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Related to velleity: ambivert


 (vĕ-lē′ĭ-tē, və-)
n. pl. vel·le·i·ties
1. Weak desire or volition.
2. A slight or weak wish or inclination: "He felt cast out ... divorced from the caprices and the velleities of childhood" (Anita Brookner).

[New Latin velleitās, from Latin velle, to wish; see wel- in Indo-European roots.]
American Heritage® Dictionary of the English Language, Fifth Edition. Copyright © 2016 by Houghton Mifflin Harcourt Publishing Company. Published by Houghton Mifflin Harcourt Publishing Company. All rights reserved.


n, pl -ties
1. the weakest level of desire or volition
2. a mere wish
[C17: from New Latin velleitās, from Latin velle to wish]
Collins English Dictionary – Complete and Unabridged, 12th Edition 2014 © HarperCollins Publishers 1991, 1994, 1998, 2000, 2003, 2006, 2007, 2009, 2011, 2014


(vəˈli ɪ ti)

n., pl. -ties.
1. volition in its weakest form.
2. a mere wish, unaccompanied by an effort to obtain it.
[1610–20; < New Latin velleitās= Latin velle to be willing + -itās -ity]
Random House Kernerman Webster's College Dictionary, © 2010 K Dictionaries Ltd. Copyright 2005, 1997, 1991 by Random House, Inc. All rights reserved.


- Describes a mild desire, wish, or urge that is too slight to lead to action.
See also related terms for slight.
Farlex Trivia Dictionary. © 2012 Farlex, Inc. All rights reserved.


a very weak or slight impulse of the will; a mere fancy that does not lead to action.
See also: Will
-Ologies & -Isms. Copyright 2008 The Gale Group, Inc. All rights reserved.
ThesaurusAntonymsRelated WordsSynonymsLegend:
Noun1.velleity - a mere wish, unaccompanied by effort to obtain
wish, wishing, want - a specific feeling of desire; "he got his wish"; "he was above all wishing and desire"
2.velleity - volition in its weakest form
volition, will - the capability of conscious choice and decision and intention; "the exercise of their volition we construe as revolt"- George Meredith
Based on WordNet 3.0, Farlex clipart collection. © 2003-2012 Princeton University, Farlex Inc.
References in periodicals archive ?
novel is a velleity that survives one's moral failures resulting
We are left with the question: Was his frequent and forceful advocacy of a wider and more equal distribution sincere, or was he merely paying lip service to the principle of laissez-faire, or uttering a modish velleity? Did his reluctance to propose specific redistribution measures amount to a renunciation or self-contradictory denial of his arguments for wider distribution?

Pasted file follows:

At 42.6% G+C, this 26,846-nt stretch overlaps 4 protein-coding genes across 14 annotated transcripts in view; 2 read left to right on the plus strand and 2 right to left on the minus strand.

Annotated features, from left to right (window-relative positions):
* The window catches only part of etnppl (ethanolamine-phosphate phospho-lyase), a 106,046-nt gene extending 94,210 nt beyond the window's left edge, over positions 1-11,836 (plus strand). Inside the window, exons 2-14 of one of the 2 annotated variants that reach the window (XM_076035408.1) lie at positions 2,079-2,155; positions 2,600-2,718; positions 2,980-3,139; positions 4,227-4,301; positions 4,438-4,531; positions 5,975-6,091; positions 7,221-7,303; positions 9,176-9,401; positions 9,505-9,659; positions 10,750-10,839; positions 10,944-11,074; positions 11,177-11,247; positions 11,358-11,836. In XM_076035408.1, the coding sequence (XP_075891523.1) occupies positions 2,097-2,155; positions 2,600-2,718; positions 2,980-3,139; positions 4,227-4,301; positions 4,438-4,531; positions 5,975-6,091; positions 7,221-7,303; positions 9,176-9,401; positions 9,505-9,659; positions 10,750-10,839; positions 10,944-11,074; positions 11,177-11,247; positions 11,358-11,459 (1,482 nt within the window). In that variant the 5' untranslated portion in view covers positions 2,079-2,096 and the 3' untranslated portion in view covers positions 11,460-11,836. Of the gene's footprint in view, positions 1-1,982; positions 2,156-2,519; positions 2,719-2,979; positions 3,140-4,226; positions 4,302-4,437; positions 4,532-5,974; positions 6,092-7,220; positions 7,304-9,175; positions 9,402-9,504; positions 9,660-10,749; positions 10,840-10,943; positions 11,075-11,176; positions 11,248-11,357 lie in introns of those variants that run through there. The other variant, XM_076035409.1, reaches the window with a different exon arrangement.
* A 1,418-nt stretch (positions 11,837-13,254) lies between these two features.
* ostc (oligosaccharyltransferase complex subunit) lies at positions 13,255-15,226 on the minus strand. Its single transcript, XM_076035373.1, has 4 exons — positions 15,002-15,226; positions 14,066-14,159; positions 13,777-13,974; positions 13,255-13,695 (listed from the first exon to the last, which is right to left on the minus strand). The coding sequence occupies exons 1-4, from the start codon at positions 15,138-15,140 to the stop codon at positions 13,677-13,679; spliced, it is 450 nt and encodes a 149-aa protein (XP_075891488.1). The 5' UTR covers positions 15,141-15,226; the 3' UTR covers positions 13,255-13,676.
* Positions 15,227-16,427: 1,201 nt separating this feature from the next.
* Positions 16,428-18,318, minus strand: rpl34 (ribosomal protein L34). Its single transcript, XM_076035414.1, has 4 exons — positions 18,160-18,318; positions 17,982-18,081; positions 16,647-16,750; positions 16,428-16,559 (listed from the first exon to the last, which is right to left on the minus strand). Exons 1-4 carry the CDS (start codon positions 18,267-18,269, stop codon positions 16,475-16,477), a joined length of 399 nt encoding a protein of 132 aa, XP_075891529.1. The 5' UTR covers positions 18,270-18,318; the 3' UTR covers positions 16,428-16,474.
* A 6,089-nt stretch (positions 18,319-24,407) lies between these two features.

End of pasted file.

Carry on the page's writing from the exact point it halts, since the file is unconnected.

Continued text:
To gain such perspectives without velleity or violence, entirely from the felt contact with its objects--this alone is the task of thought.
2--for treatment of the backbite vices attribute, two ways of brief and detailed, for treatment of lie, language imprisonment and speech evaluation; for treatment of traduce, kick back to velleity and back to wisdom and intellect; for the treatment of slander, not listening to the words of each speaker and avoidance of mistrust and a good withdraw; for the treatment of flap about, refering to flap about finally; for the treatment of profanity, remembering the resurrection and thought; for the treatment of ridicule, sequel to this attribute has been proposed by imam imam, peace be upon him.
"Some time ago, I read this term somewhere called velleity. It's the will and desire to do something but not enough action to ever back it up.
If they were puzzling, they were also solid enough--characterful--to deflect the banal velleity that there be a solution-code.
To gain such perspectives without velleity or violence, entirely from felt contact with its objects--this alone is the task of thought.
In an article published in the July 6 New York Times, Wilson had violated the neoconservative one-percent doctrine: If Saddam Hussein ever entertained the merest velleity of attacking our country, we had to invade Iraq and utterly obliterate his regime.